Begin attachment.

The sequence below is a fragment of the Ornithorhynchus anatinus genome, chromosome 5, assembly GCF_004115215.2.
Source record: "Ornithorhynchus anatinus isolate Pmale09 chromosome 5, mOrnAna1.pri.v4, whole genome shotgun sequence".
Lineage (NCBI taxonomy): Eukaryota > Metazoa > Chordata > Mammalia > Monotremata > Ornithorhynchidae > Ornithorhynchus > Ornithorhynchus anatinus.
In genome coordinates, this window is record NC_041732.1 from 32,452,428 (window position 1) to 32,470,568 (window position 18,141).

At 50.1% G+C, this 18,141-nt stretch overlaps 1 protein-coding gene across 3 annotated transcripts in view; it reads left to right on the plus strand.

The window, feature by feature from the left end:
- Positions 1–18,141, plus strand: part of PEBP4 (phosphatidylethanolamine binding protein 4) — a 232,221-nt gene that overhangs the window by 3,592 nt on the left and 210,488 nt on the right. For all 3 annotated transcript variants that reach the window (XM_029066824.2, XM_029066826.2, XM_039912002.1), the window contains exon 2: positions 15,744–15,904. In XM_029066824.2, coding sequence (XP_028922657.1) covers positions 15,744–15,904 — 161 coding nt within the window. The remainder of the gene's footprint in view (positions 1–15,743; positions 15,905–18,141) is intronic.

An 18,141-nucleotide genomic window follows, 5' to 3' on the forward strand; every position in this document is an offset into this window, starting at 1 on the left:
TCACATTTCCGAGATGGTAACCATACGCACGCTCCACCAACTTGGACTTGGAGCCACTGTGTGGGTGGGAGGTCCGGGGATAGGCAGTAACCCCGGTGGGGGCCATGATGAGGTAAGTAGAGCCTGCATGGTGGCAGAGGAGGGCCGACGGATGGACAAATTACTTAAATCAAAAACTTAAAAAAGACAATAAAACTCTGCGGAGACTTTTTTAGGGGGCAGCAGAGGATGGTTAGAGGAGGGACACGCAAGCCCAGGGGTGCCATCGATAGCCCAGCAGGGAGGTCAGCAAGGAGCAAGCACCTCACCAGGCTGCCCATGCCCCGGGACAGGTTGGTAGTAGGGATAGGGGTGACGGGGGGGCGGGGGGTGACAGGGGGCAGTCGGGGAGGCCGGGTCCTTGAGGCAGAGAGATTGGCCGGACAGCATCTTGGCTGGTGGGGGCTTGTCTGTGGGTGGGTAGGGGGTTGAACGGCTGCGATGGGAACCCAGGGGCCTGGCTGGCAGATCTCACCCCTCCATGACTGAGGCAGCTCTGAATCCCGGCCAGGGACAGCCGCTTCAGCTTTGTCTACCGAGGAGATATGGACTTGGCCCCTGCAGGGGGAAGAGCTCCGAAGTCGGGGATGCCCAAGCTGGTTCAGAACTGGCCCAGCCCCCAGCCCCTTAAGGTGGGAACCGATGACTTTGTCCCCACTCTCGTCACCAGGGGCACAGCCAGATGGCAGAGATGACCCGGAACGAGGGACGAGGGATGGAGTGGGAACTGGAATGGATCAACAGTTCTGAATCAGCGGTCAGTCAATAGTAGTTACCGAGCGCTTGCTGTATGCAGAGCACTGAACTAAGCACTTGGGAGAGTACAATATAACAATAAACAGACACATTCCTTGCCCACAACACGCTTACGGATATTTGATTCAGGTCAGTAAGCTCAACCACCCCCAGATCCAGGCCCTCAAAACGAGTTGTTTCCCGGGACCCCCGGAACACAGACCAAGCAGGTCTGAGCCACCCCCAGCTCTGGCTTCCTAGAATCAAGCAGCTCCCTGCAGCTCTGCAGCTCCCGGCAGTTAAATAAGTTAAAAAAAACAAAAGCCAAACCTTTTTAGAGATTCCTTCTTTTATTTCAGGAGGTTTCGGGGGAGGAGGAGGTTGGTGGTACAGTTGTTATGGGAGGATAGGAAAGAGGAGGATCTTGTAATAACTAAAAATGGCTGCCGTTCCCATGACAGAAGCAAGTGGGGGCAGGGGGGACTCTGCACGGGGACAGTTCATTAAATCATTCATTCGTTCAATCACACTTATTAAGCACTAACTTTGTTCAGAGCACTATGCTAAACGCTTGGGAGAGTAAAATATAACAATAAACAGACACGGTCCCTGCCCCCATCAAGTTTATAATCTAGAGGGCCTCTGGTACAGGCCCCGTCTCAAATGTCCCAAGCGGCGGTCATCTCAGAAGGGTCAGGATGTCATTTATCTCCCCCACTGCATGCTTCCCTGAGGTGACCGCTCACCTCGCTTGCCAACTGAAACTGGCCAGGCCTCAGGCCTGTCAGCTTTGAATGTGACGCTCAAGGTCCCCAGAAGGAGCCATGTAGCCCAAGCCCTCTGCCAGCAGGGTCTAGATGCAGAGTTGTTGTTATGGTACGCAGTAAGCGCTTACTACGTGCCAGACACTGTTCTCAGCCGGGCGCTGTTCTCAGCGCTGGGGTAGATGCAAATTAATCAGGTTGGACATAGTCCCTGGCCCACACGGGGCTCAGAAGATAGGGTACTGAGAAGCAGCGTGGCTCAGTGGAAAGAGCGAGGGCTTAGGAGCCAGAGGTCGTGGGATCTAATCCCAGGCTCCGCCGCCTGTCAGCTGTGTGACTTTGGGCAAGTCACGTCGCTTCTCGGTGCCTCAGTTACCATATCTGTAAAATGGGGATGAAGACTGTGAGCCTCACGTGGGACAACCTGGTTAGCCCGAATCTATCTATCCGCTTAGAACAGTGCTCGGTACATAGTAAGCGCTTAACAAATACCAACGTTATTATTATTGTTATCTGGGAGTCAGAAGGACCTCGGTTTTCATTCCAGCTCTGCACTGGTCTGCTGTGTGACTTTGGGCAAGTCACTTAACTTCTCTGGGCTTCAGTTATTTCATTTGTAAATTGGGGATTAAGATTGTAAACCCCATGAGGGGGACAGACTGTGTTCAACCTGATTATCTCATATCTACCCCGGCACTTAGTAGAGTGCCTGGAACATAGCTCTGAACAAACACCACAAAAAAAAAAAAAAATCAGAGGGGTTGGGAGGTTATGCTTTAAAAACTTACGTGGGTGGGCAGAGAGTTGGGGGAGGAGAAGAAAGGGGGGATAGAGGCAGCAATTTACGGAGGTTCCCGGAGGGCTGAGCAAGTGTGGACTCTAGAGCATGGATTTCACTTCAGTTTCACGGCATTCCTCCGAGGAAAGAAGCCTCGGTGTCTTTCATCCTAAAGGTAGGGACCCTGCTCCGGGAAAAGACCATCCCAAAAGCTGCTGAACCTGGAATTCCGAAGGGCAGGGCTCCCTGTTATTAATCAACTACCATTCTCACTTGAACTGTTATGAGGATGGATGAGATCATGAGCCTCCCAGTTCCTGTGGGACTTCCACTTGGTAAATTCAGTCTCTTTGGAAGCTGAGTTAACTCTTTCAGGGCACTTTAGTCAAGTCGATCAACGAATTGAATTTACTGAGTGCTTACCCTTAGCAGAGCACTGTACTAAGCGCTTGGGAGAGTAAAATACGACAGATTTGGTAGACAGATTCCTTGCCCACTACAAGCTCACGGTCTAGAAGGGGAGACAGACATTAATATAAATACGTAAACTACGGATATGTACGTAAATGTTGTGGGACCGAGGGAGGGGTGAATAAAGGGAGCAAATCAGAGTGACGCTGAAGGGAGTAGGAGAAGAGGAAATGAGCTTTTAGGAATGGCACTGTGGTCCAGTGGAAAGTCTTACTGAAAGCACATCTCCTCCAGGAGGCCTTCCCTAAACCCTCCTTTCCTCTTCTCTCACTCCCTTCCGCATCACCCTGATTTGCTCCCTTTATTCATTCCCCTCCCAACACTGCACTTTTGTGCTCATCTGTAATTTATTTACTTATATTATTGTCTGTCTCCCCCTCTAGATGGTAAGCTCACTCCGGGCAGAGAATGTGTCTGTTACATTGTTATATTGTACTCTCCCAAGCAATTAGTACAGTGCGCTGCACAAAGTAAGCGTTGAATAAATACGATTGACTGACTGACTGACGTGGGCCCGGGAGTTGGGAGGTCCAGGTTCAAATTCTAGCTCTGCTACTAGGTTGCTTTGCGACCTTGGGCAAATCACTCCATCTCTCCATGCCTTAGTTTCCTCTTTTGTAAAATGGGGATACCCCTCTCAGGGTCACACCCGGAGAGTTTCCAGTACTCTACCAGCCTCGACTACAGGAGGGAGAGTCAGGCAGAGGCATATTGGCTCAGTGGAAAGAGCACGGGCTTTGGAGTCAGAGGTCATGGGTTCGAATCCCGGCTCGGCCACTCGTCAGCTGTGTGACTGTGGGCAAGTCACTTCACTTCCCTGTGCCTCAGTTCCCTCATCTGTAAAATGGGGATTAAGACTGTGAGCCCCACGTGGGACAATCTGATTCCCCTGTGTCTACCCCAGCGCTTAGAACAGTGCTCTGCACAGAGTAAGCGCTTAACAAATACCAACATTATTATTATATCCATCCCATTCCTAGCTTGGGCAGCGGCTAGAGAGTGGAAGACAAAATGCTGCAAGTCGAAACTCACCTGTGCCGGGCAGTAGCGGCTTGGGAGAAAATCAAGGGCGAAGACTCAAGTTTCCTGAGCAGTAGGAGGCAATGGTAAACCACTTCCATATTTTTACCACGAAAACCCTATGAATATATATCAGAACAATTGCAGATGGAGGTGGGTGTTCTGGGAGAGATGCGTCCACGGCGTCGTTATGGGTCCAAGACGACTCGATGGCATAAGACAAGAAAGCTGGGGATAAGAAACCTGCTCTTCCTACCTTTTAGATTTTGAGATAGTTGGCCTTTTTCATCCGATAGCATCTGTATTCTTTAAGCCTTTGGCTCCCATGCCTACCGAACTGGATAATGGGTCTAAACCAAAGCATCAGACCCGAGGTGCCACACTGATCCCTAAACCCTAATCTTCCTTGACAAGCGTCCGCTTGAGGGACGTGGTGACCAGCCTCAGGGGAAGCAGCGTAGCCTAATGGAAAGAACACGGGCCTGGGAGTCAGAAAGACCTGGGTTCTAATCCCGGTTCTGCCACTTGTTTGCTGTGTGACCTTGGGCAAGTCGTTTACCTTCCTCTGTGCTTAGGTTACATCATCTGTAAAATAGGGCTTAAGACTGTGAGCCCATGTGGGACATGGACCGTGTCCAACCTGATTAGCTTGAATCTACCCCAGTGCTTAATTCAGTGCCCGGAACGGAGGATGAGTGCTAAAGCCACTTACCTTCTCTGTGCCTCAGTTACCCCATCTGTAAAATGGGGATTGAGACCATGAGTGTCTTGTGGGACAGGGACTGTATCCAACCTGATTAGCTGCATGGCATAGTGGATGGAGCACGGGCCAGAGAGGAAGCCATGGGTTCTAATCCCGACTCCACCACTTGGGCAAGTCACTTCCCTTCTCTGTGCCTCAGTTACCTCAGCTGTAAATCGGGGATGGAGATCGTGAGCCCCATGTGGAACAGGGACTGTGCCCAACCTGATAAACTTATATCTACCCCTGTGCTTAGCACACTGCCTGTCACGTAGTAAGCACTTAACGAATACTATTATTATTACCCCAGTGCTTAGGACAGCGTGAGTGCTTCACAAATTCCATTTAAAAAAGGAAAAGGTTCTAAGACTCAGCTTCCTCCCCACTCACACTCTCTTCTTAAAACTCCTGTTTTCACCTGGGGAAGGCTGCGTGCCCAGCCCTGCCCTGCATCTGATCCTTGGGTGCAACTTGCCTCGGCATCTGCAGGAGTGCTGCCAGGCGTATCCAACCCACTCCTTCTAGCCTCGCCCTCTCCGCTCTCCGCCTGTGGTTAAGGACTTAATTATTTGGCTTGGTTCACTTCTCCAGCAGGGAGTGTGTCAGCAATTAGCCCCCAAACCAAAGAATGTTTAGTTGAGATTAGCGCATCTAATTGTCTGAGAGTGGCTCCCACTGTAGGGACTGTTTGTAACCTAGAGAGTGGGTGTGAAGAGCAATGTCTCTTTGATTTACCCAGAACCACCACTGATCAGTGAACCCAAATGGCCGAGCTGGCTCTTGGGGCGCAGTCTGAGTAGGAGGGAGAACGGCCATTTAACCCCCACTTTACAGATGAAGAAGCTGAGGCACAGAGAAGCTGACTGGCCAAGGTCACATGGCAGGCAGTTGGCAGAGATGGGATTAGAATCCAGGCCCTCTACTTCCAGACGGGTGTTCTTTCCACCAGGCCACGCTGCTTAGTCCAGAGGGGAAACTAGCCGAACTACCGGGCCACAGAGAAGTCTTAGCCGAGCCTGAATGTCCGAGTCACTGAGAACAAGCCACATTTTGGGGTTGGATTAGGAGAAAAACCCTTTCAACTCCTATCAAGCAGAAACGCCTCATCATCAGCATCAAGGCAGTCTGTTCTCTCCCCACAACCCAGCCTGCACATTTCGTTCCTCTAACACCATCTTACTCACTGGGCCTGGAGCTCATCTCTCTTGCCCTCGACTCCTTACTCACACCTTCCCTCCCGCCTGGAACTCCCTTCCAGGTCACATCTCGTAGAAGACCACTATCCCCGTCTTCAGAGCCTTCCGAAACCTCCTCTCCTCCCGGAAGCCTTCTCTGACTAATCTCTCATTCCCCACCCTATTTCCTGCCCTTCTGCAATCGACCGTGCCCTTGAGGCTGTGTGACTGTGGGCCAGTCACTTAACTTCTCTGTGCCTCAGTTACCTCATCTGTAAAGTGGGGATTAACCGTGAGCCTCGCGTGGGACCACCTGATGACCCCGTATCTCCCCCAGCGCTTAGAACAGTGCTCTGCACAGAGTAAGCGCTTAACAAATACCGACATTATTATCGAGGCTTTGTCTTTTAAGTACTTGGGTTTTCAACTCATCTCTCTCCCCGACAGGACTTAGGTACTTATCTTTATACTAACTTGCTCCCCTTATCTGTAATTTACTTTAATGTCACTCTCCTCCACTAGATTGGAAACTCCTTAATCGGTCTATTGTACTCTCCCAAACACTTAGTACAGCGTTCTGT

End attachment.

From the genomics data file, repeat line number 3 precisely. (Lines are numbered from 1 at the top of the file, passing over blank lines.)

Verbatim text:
Lineage (NCBI taxonomy): Eukaryota > Metazoa > Chordata > Mammalia > Monotremata > Ornithorhynchidae > Ornithorhynchus > Ornithorhynchus anatinus.